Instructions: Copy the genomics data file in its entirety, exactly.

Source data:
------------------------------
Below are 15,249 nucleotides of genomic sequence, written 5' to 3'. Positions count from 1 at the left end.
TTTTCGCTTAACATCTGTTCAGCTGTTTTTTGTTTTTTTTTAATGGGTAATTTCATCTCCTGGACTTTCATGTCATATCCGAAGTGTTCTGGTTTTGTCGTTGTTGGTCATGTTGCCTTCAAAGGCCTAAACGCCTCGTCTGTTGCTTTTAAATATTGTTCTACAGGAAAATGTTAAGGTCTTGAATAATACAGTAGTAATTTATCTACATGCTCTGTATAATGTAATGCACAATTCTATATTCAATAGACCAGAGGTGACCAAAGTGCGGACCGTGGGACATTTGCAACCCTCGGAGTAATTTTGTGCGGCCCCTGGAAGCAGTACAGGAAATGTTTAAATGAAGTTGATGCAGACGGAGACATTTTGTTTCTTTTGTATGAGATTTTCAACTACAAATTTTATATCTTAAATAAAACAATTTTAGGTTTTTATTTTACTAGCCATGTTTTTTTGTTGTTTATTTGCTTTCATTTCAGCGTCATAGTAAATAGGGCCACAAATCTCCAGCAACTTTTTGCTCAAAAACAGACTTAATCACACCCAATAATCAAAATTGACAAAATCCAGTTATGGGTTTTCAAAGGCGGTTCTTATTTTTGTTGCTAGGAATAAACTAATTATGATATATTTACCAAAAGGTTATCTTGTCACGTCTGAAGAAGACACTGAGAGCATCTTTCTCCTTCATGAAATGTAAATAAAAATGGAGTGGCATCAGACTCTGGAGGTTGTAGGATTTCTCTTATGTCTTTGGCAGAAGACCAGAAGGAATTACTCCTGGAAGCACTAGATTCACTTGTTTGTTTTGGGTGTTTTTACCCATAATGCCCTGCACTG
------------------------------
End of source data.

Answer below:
Below are 15,249 nucleotides of genomic sequence, written 5' to 3'. Positions count from 1 at the left end.
TTTTCGCTTAACATCTGTTCAGCTGTTTTTTGTTTTTTTTTAATGGGTAATTTCATCTCCTGGACTTTCATGTCATATCCGAAGTGTTCTGGTTTTGTCGTTGTTGGTCATGTTGCCTTCAAAGGCCTAAACGCCTCGTCTGTTGCTTTTAAATATTGTTCTACAGGAAAATGTTAAGGTCTTGAATAATACAGTAGTAATTTATCTACATGCTCTGTATAATGTAATGCACAATTCTATATTCAATAGACCAGAGGTGACCAAAGTGCGGACCGTGGGACATTTGCAACCCTCGGAGTAATTTTGTGCGGCCCCTGGAAGCAGTACAGGAAATGTTTAAATGAAGTTGATGCAGACGGAGACATTTTGTTTCTTTTGTATGAGATTTTCAACTACAAATTTTATATCTTAAATAAAACAATTTTAGGTTTTTATTTTACTAGCCATGTTTTTTTGTTGTTTATTTGCTTTCATTTCAGCGTCATAGTAAATAGGGCCACAAATCTCCAGCAACTTTTTGCTCAAAAACAGACTTAATCACACCCAATAATCAAAATTGACAAAATCCAGTTATGGGTTTTCAAAGGCGGTTCTTATTTTTGTTGCTAGGAATAAACTAATTATGATATATTTACCAAAAGGTTATCTTGTCACGTCTGAAGAAGACACTGAGAGCATCTTTCTCCTTCATGAAATGTAAATAAAAATGGAGTGGCATCAGACTCTGGAGGTTGTAGGATTTCTCTTATGTCTTTGGCAGAAGACCAGAAGGAATTACTCCTGGAAGCACTAGATTCACTTGTTTGTTTTGGGTGTTTTTACCCATAATGCCCTGCACTG